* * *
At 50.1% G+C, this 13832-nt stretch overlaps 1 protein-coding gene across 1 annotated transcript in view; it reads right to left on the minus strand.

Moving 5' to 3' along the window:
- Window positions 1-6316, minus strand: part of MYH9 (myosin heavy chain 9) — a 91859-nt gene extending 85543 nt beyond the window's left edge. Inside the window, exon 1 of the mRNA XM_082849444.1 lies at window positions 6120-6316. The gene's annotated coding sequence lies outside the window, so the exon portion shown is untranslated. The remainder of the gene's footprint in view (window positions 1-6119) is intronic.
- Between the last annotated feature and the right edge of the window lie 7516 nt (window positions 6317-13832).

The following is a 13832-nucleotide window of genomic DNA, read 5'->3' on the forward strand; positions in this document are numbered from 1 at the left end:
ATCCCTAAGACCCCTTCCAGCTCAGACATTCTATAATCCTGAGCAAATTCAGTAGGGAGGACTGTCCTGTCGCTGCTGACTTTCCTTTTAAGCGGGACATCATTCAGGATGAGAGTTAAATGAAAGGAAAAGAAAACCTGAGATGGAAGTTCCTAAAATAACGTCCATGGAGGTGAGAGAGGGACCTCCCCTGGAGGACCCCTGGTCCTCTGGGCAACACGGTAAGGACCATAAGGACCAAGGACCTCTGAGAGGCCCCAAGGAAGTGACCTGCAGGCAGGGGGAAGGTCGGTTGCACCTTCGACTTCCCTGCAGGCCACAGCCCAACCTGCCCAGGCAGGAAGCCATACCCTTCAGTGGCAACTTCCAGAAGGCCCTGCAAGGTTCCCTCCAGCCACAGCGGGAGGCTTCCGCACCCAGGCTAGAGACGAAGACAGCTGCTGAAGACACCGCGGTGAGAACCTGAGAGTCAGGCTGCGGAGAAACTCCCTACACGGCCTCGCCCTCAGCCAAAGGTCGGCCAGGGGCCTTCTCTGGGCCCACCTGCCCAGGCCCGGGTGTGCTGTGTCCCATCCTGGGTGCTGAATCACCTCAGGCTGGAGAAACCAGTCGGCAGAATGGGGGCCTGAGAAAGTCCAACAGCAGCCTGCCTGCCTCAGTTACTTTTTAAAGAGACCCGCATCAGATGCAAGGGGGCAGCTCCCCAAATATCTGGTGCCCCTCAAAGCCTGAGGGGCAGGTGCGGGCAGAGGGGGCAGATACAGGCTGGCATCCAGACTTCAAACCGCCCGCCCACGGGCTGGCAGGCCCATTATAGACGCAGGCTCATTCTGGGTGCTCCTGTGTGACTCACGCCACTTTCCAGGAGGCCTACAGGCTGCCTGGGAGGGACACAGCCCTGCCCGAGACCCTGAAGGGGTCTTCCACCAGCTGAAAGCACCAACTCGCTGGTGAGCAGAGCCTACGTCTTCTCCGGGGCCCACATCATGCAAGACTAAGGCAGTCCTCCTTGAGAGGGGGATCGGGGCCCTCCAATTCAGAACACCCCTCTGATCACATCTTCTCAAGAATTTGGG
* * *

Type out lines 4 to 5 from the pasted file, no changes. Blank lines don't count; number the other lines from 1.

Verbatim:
- Between the last annotated feature and the right edge of the window lie 7516 nt (window positions 6317-13832).

The following is a 13832-nucleotide window of genomic DNA, read 5'->3' on the forward strand; positions in this document are numbered from 1 at the left end: